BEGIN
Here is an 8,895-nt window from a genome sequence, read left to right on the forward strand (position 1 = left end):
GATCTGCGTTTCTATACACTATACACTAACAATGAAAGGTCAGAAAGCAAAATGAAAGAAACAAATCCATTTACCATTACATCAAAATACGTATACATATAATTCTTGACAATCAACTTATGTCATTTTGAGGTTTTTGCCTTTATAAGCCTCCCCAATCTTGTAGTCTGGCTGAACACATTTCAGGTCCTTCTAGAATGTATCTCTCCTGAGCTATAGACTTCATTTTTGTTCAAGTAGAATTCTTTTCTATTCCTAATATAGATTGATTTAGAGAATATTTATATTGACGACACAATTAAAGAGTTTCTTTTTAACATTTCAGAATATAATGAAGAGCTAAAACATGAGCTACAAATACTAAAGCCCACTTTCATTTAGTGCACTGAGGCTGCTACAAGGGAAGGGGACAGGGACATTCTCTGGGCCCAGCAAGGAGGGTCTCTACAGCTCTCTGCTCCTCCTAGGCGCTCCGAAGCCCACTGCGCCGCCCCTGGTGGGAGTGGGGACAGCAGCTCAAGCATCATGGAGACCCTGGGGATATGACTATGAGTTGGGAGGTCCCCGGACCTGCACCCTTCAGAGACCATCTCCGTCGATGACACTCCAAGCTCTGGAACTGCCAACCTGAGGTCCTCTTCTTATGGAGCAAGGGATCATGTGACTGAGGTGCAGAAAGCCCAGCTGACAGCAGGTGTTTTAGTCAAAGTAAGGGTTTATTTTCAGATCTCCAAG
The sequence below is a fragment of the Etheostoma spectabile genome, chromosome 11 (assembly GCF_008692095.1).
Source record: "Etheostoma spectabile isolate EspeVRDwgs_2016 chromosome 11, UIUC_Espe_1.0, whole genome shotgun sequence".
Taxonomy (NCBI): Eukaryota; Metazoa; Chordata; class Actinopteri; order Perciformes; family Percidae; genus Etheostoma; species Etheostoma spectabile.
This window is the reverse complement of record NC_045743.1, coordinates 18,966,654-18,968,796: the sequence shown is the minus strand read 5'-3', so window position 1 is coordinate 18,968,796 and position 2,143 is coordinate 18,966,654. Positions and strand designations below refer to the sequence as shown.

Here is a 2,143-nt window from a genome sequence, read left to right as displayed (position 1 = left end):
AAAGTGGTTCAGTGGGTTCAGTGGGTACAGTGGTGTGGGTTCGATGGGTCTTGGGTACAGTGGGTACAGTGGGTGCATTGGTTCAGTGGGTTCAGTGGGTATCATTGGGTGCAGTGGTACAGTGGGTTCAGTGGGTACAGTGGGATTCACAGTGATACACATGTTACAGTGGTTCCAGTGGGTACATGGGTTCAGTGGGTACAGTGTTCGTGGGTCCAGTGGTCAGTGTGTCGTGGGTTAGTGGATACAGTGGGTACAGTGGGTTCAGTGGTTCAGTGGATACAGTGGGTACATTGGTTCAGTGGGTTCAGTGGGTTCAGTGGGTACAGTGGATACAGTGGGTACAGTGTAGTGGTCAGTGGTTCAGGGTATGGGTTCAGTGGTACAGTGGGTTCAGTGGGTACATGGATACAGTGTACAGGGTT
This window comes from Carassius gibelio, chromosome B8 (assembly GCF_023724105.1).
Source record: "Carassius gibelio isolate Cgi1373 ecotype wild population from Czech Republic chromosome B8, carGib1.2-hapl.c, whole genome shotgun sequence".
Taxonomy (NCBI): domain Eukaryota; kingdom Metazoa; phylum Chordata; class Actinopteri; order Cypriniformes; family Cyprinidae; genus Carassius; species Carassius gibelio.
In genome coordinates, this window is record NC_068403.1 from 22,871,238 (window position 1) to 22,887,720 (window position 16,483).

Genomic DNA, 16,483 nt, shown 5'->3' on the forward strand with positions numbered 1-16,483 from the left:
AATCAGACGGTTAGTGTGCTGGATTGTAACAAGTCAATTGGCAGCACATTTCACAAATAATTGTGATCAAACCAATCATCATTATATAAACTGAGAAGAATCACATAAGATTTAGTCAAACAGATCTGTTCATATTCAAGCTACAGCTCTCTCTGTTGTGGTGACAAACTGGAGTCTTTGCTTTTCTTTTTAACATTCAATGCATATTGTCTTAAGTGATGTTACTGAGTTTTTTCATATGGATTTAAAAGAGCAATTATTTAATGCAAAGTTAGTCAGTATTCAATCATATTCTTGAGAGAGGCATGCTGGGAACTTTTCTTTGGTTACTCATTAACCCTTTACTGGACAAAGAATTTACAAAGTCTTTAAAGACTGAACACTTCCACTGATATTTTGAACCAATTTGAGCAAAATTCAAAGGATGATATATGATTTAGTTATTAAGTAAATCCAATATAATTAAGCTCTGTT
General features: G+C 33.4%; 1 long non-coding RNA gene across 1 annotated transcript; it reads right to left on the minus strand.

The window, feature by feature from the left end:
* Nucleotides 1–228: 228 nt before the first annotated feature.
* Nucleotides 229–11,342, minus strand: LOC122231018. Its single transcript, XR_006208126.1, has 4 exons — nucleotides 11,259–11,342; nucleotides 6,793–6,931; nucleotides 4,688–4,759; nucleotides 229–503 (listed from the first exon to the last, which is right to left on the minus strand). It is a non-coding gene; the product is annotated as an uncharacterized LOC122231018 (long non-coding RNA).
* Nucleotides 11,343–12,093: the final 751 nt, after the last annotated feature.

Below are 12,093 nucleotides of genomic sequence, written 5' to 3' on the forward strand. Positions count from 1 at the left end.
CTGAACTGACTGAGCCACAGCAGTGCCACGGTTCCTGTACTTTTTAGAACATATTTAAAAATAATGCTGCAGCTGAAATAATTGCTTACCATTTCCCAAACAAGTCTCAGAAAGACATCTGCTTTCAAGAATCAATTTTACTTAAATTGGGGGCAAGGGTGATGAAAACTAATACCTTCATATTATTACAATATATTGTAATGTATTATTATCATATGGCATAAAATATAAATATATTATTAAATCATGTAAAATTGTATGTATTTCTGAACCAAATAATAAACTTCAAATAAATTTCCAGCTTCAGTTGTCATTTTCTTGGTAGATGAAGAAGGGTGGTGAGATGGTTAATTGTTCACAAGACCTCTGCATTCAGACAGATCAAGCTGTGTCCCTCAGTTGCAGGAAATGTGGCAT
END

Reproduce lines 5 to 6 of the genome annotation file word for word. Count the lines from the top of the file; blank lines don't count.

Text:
Taxonomy (NCBI): Eukaryota; Metazoa; Chordata; class Actinopteri; order Perciformes; family Percidae; genus Etheostoma; species Etheostoma spectabile.
This window is the reverse complement of record NC_045743.1, coordinates 18,966,654-18,968,796: the sequence shown is the minus strand read 5'-3', so window position 1 is coordinate 18,968,796 and position 2,143 is coordinate 18,966,654. Positions and strand designations below refer to the sequence as shown.